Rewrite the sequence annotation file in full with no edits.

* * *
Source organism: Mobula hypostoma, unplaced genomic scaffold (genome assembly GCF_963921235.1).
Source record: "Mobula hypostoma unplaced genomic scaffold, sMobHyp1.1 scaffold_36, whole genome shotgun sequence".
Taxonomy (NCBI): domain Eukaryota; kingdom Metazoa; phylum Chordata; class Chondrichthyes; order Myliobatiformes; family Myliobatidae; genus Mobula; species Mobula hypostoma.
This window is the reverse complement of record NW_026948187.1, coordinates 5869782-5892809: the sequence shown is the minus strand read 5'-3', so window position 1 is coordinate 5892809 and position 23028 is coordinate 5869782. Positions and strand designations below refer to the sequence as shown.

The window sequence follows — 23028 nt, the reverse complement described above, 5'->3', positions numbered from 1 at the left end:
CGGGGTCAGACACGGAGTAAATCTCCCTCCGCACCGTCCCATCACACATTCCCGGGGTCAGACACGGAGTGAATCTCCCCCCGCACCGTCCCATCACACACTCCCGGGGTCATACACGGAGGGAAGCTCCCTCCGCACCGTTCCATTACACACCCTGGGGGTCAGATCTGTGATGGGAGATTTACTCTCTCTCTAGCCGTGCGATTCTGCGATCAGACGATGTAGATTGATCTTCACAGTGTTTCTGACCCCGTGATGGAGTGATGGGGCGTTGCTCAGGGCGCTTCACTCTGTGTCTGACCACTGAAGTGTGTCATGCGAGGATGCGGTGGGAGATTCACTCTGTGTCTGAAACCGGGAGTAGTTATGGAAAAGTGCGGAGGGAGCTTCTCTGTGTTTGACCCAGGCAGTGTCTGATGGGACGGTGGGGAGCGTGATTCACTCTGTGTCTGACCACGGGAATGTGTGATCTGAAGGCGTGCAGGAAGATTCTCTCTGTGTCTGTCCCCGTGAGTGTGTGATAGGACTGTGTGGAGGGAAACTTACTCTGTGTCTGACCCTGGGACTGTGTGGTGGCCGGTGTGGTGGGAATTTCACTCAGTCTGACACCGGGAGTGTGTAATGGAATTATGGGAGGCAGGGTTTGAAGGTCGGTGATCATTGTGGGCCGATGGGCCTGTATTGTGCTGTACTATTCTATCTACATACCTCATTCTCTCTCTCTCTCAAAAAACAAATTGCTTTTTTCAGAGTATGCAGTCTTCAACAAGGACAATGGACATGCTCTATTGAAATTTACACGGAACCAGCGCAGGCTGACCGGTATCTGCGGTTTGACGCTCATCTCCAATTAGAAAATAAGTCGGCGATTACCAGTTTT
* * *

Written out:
Source organism: Mobula hypostoma, unplaced genomic scaffold (genome assembly GCF_963921235.1).
Source record: "Mobula hypostoma unplaced genomic scaffold, sMobHyp1.1 scaffold_36, whole genome shotgun sequence".
Taxonomy (NCBI): domain Eukaryota; kingdom Metazoa; phylum Chordata; class Chondrichthyes; order Myliobatiformes; family Myliobatidae; genus Mobula; species Mobula hypostoma.
This window is the reverse complement of record NW_026948187.1, coordinates 5869782-5892809: the sequence shown is the minus strand read 5'-3', so window position 1 is coordinate 5892809 and position 23028 is coordinate 5869782. Positions and strand designations below refer to the sequence as shown.

The window sequence follows — 23028 nt, the reverse complement described above, 5'->3', positions numbered from 1 at the left end:
CGGGGTCAGACACGGAGTAAATCTCCCTCCGCACCGTCCCATCACACATTCCCGGGGTCAGACACGGAGTGAATCTCCCCCCGCACCGTCCCATCACACACTCCCGGGGTCATACACGGAGGGAAGCTCCCTCCGCACCGTTCCATTACACACCCTGGGGGTCAGATCTGTGATGGGAGATTTACTCTCTCTCTAGCCGTGCGATTCTGCGATCAGACGATGTAGATTGATCTTCACAGTGTTTCTGACCCCGTGATGGAGTGATGGGGCGTTGCTCAGGGCGCTTCACTCTGTGTCTGACCACTGAAGTGTGTCATGCGAGGATGCGGTGGGAGATTCACTCTGTGTCTGAAACCGGGAGTAGTTATGGAAAAGTGCGGAGGGAGCTTCTCTGTGTTTGACCCAGGCAGTGTCTGATGGGACGGTGGGGAGCGTGATTCACTCTGTGTCTGACCACGGGAATGTGTGATCTGAAGGCGTGCAGGAAGATTCTCTCTGTGTCTGTCCCCGTGAGTGTGTGATAGGACTGTGTGGAGGGAAACTTACTCTGTGTCTGACCCTGGGACTGTGTGGTGGCCGGTGTGGTGGGAATTTCACTCAGTCTGACACCGGGAGTGTGTAATGGAATTATGGGAGGCAGGGTTTGAAGGTCGGTGATCATTGTGGGCCGATGGGCCTGTATTGTGCTGTACTATTCTATCTACATACCTCATTCTCTCTCTCTCTCAAAAAACAAATTGCTTTTTTCAGAGTATGCAGTCTTCAACAAGGACAATGGACATGCTCTATTGAAATTTACACGGAACCAGCGCAGGCTGACCGGTATCTGCGGTTTGACGCTCATCTCCAATTAGAAAATAAGTCGGCGATTACCAGTTTT